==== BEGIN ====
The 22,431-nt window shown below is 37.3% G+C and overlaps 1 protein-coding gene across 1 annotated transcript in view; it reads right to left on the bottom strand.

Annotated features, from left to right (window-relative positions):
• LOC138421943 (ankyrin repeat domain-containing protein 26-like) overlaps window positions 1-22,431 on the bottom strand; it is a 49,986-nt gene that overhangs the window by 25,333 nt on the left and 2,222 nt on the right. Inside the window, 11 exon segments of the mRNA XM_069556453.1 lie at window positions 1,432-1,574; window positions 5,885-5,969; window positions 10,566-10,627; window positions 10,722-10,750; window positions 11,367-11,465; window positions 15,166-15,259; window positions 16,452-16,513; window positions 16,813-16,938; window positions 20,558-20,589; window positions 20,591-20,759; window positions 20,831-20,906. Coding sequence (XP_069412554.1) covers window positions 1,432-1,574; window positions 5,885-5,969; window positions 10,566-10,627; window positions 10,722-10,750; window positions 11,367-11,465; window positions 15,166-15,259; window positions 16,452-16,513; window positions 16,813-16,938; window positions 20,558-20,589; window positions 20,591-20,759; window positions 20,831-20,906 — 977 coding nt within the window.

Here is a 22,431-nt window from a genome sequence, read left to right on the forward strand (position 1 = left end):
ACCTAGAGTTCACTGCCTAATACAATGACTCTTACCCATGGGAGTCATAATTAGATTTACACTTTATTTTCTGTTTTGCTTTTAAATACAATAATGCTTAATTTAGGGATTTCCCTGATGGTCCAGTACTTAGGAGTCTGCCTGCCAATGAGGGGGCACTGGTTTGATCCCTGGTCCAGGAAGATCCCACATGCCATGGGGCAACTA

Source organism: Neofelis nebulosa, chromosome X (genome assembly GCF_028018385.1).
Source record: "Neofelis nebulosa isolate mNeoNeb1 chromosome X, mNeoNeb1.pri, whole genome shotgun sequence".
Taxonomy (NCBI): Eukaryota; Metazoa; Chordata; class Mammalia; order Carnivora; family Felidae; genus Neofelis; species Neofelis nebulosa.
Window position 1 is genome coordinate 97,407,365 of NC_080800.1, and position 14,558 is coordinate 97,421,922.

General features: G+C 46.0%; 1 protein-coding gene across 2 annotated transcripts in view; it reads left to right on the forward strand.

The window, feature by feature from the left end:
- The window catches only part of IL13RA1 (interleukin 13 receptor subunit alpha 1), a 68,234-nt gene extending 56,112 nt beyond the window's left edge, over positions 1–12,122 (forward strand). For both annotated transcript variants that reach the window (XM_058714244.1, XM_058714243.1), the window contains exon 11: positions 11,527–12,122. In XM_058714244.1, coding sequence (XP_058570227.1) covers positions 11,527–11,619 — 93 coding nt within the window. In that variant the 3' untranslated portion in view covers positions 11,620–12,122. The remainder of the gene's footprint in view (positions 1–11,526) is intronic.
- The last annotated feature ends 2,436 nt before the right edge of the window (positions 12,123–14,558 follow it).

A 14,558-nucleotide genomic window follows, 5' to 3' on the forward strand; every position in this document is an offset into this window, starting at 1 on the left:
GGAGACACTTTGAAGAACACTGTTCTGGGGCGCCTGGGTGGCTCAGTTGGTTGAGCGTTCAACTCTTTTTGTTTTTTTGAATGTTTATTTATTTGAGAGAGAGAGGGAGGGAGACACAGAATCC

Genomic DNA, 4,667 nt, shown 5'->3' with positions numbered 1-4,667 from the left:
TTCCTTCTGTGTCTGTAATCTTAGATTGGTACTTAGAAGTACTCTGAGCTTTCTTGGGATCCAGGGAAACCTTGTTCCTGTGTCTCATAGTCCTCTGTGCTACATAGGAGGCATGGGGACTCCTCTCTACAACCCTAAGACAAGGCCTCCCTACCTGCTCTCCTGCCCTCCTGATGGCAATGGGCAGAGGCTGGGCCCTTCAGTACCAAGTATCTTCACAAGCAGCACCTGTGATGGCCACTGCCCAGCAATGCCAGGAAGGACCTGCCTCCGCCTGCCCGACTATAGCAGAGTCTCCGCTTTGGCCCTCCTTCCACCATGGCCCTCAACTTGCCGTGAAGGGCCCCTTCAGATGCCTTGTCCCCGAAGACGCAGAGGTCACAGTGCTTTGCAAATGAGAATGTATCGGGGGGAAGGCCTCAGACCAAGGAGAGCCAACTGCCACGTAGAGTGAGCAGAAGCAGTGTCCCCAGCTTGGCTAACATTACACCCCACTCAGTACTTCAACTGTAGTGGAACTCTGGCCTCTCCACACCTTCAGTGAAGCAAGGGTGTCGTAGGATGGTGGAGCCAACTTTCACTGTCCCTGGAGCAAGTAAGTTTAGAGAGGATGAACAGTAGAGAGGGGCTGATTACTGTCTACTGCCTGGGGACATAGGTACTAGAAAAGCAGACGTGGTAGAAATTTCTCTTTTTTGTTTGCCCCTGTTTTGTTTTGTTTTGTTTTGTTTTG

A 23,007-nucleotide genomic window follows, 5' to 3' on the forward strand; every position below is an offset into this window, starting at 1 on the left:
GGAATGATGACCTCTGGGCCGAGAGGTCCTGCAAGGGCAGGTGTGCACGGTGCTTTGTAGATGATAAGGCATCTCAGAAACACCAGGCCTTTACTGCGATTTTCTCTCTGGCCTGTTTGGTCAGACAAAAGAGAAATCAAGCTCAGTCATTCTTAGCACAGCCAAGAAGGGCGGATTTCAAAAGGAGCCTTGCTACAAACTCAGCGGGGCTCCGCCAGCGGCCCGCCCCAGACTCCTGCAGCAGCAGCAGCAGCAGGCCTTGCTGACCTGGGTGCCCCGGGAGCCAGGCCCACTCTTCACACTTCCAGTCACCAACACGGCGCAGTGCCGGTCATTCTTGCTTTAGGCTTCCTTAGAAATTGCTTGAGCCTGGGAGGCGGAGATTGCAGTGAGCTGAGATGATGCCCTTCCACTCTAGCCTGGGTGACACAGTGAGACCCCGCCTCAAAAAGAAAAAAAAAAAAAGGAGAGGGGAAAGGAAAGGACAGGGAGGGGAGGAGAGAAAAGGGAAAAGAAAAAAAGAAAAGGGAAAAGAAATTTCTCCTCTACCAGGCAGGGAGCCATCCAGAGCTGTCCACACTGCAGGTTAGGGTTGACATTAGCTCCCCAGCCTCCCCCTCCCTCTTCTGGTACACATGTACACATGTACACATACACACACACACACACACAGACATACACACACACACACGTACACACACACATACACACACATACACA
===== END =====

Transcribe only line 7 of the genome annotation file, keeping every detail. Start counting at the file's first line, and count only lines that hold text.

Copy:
Source record: "Neofelis nebulosa isolate mNeoNeb1 chromosome X, mNeoNeb1.pri, whole genome shotgun sequence".